The University of Liverpool has apologised to the Hillsborough families after deciding to postpone a ceremony to award Metropolitan Police Commissioner Sir Bernard Hogan-Howe an honorary degree.
Hogan-Howe was referred to the Independent Police Complaints Commission in December over his role at the Hillsborough disaster in 1989 where 96 people died.
The commissioner was due to receive the award in recognition of his time as Chief Constable to Merseyside at a ceremony in December.
Campaigners said they were "appalled" by the university's "insensitivity".
“We are deeply sorry if we have inadvertently caused any distress to the Hillsborough families. All of us feel great sensitivity to the families at this difficult time,” deputy vice-chancellor Patrick Hackett said.
The Metropolitan Police chief said a campaign launched to identify possible victims of female genital mutilation (FGM) "warns" people of the law.
Sir Bernard Hogan-Howe said: "They have an option to stop - the fact they bought a ticket to me is irrelevant.
"They should not be committing a serious attack on a child and they should not be breaking the law."
Metropolitan Police Commissioner Sir Bernard Hogan-Howe said the body-worn video cameras being trialled would result in speedier justice for victims and help the force be "more accountable".
The commissioner said: "Our experience of using cameras already shows that people are more likely to plead guilty when they know we have captured the incident. That speeds up justice, puts offenders behind bars more quickly and protects potential victims.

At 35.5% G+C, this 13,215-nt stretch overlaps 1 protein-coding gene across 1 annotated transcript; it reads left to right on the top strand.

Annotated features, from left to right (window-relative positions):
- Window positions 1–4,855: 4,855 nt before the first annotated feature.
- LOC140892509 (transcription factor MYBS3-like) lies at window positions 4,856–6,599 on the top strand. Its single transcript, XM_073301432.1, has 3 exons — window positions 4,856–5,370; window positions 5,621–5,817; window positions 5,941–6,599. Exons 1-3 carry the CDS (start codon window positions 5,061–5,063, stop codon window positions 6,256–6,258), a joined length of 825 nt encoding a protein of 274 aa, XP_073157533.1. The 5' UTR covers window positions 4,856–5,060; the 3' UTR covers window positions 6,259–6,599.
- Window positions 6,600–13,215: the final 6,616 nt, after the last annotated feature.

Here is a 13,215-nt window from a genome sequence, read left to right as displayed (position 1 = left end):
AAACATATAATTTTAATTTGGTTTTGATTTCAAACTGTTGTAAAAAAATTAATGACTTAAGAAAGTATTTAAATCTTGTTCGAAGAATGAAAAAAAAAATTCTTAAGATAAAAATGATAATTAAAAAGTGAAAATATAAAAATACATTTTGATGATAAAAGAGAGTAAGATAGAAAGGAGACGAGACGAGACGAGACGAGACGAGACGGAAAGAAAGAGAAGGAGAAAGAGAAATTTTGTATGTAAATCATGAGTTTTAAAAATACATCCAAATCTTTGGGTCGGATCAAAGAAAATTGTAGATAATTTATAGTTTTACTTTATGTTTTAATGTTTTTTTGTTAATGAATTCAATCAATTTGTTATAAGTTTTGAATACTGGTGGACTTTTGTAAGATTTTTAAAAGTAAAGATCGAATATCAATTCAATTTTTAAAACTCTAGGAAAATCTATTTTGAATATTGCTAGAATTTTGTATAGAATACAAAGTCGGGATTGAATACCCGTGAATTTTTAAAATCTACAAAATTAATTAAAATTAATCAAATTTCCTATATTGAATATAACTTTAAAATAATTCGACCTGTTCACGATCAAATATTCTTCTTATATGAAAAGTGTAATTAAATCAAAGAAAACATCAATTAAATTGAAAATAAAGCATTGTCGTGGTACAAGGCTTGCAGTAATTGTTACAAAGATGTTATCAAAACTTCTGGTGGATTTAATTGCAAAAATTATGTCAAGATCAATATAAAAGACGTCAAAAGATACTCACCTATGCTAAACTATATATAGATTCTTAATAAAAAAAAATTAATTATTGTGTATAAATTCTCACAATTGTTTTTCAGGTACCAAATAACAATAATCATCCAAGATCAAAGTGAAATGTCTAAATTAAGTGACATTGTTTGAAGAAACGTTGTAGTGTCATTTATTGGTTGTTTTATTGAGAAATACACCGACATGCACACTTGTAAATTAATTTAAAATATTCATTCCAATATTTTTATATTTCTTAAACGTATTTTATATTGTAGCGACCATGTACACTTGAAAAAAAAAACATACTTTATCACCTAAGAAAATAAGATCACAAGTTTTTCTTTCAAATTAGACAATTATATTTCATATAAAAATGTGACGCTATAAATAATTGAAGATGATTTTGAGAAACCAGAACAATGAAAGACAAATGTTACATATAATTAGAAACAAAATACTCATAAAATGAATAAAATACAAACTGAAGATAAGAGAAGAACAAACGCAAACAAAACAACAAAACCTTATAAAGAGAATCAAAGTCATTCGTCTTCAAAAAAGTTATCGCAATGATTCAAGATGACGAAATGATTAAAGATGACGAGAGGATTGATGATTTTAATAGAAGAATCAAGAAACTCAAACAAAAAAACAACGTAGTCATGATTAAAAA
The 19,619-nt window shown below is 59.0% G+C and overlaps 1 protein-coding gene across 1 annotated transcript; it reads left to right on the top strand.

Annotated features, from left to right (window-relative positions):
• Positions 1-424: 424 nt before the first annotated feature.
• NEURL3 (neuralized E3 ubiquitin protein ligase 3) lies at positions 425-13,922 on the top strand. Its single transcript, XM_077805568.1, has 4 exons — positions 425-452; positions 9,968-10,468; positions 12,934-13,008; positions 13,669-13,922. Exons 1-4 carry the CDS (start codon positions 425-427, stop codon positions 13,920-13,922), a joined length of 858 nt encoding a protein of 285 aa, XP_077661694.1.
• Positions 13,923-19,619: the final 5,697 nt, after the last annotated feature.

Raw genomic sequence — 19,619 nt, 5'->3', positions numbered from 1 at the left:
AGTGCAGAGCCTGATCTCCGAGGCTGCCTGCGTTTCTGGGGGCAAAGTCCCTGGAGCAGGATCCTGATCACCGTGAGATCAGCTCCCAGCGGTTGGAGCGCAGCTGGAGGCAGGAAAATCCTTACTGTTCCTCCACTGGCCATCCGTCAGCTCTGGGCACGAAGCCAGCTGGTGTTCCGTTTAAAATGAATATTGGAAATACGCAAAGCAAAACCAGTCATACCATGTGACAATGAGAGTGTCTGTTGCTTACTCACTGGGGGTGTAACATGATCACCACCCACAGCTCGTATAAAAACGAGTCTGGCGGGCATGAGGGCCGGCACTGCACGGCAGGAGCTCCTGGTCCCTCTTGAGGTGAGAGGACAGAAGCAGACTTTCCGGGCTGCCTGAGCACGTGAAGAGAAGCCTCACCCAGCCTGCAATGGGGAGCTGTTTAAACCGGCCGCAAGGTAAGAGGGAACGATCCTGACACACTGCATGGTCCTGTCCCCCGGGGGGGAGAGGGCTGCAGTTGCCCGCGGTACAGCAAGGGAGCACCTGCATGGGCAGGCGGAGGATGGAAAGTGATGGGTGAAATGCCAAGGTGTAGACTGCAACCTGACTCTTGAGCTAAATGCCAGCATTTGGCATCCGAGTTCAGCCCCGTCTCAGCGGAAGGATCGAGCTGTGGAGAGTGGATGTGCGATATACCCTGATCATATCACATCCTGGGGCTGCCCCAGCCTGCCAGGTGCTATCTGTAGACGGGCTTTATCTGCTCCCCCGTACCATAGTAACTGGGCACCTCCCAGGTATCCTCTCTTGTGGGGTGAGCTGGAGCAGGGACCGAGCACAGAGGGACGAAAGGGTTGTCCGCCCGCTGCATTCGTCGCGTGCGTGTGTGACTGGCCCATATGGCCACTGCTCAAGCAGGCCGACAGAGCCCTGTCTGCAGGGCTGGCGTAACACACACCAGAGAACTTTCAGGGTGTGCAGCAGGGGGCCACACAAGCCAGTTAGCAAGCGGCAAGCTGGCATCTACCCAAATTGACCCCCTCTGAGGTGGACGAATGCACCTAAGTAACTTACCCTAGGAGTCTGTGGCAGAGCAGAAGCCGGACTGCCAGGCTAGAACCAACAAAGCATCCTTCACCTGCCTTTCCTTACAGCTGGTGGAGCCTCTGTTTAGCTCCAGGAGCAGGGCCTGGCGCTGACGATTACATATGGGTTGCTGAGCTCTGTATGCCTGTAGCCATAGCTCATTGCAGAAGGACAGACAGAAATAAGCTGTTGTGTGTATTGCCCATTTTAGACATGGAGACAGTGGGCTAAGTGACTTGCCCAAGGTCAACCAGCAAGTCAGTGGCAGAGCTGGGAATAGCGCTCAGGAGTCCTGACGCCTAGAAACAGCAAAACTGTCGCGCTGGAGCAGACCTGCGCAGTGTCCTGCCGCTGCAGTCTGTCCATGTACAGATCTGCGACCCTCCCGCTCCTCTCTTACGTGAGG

"Video captures events in a way that can't be represented on paper in the same detail and it has been shown the mere presence of this type of video can often defuse potentially violent situations without the need for force to be used.
"I believe it will also show our officers at their best, dealing with difficult and dangerous situations every day but it will also provide clearer evidence when it's been alleged that we got things wrong. That has to be in both our own and the public's interest."
The head of the Metropolitan Police said it is vital police take action on the allegations resulting from the Ellison report into Stephen Lawrence's murder investigation.
The report concluded that a "police spy" had been working within the Lawrence family camp and that one of the officers in the original murder investigation may have acted corruptly.
Sir Bernard Hogan-Howe said: "This sort of allegation shocks me, it shocks my colleagues and it clearly shocked the public so it is vital that we take it seriously and do something about it."
Metropolitan Police Commissioner Sir Bernard Hogan-Howe has told ITV News that it was "pretty awful" to hear the findings of the report into Stephen Lawrence's murder investigation.
"As a professional police officer and then to see the reaction of Mr and Mrs Lawrence who were clearly distraught by what it had heard having lost their son so many years ago, at any level, human or professional, it is pretty awful to hear that list of terrible events," he said.
The head of the IPCC has apologised to the Lawrence family for the police watchdog's part in prolonging the "family's search for the truth".
The Independent Police Complaints Commission (IPCC) said it has asked the family of a Hillsborough victim if they would like it to investigate recent allegations made against the UK's most senior officer, Sir Bernard Hogan-Howe.
The IPCC wrote on Twitter:
Metropolitan Police Commissioner Sir Bernard Hogan-Howe has said the police do not yet have sufficient information to start an investigation into allegations of criminal activity relating to horsemeat contamination.